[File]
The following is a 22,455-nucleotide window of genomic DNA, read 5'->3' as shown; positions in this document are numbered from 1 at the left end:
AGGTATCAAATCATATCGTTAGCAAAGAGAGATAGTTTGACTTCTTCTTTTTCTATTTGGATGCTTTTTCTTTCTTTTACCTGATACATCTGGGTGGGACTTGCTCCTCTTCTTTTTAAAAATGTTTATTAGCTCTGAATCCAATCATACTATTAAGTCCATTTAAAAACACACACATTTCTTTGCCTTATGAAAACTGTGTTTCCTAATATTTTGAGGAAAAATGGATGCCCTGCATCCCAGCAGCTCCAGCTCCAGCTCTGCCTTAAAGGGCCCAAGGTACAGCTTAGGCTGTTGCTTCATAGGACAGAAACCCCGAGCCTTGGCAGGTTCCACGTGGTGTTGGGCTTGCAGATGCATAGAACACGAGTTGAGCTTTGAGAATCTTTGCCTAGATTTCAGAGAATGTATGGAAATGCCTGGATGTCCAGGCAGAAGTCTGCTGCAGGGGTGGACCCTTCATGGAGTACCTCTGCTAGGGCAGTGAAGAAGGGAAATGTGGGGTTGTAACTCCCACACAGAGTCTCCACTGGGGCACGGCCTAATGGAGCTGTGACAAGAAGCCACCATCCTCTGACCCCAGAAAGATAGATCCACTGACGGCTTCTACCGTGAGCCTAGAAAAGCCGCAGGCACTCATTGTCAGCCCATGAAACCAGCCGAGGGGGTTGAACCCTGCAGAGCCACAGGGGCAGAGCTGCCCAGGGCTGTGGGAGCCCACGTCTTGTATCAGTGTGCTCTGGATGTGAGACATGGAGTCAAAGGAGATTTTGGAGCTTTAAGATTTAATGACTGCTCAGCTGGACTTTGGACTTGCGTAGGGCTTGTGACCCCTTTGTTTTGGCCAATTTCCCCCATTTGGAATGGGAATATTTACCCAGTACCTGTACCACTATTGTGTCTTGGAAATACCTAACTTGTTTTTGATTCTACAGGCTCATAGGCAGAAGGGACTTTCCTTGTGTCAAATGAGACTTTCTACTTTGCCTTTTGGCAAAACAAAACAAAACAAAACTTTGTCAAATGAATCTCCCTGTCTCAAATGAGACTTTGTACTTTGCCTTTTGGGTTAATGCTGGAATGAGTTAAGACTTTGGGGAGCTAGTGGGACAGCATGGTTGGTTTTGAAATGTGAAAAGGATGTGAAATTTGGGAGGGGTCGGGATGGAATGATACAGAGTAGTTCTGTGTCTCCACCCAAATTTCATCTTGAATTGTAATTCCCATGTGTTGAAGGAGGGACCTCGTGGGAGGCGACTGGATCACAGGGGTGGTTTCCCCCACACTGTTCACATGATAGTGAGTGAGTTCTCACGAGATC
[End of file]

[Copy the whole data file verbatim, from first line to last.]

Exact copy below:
The following is a 22,455-nucleotide window of genomic DNA, read 5'->3' as shown; positions in this document are numbered from 1 at the left end:
AGGTATCAAATCATATCGTTAGCAAAGAGAGATAGTTTGACTTCTTCTTTTTCTATTTGGATGCTTTTTCTTTCTTTTACCTGATACATCTGGGTGGGACTTGCTCCTCTTCTTTTTAAAAATGTTTATTAGCTCTGAATCCAATCATACTATTAAGTCCATTTAAAAACACACACATTTCTTTGCCTTATGAAAACTGTGTTTCCTAATATTTTGAGGAAAAATGGATGCCCTGCATCCCAGCAGCTCCAGCTCCAGCTCTGCCTTAAAGGGCCCAAGGTACAGCTTAGGCTGTTGCTTCATAGGACAGAAACCCCGAGCCTTGGCAGGTTCCACGTGGTGTTGGGCTTGCAGATGCATAGAACACGAGTTGAGCTTTGAGAATCTTTGCCTAGATTTCAGAGAATGTATGGAAATGCCTGGATGTCCAGGCAGAAGTCTGCTGCAGGGGTGGACCCTTCATGGAGTACCTCTGCTAGGGCAGTGAAGAAGGGAAATGTGGGGTTGTAACTCCCACACAGAGTCTCCACTGGGGCACGGCCTAATGGAGCTGTGACAAGAAGCCACCATCCTCTGACCCCAGAAAGATAGATCCACTGACGGCTTCTACCGTGAGCCTAGAAAAGCCGCAGGCACTCATTGTCAGCCCATGAAACCAGCCGAGGGGGTTGAACCCTGCAGAGCCACAGGGGCAGAGCTGCCCAGGGCTGTGGGAGCCCACGTCTTGTATCAGTGTGCTCTGGATGTGAGACATGGAGTCAAAGGAGATTTTGGAGCTTTAAGATTTAATGACTGCTCAGCTGGACTTTGGACTTGCGTAGGGCTTGTGACCCCTTTGTTTTGGCCAATTTCCCCCATTTGGAATGGGAATATTTACCCAGTACCTGTACCACTATTGTGTCTTGGAAATACCTAACTTGTTTTTGATTCTACAGGCTCATAGGCAGAAGGGACTTTCCTTGTGTCAAATGAGACTTTCTACTTTGCCTTTTGGCAAAACAAAACAAAACAAAACTTTGTCAAATGAATCTCCCTGTCTCAAATGAGACTTTGTACTTTGCCTTTTGGGTTAATGCTGGAATGAGTTAAGACTTTGGGGAGCTAGTGGGACAGCATGGTTGGTTTTGAAATGTGAAAAGGATGTGAAATTTGGGAGGGGTCGGGATGGAATGATACAGAGTAGTTCTGTGTCTCCACCCAAATTTCATCTTGAATTGTAATTCCCATGTGTTGAAGGAGGGACCTCGTGGGAGGCGACTGGATCACAGGGGTGGTTTCCCCCACACTGTTCACATGATAGTGAGTGAGTTCTCACGAGATC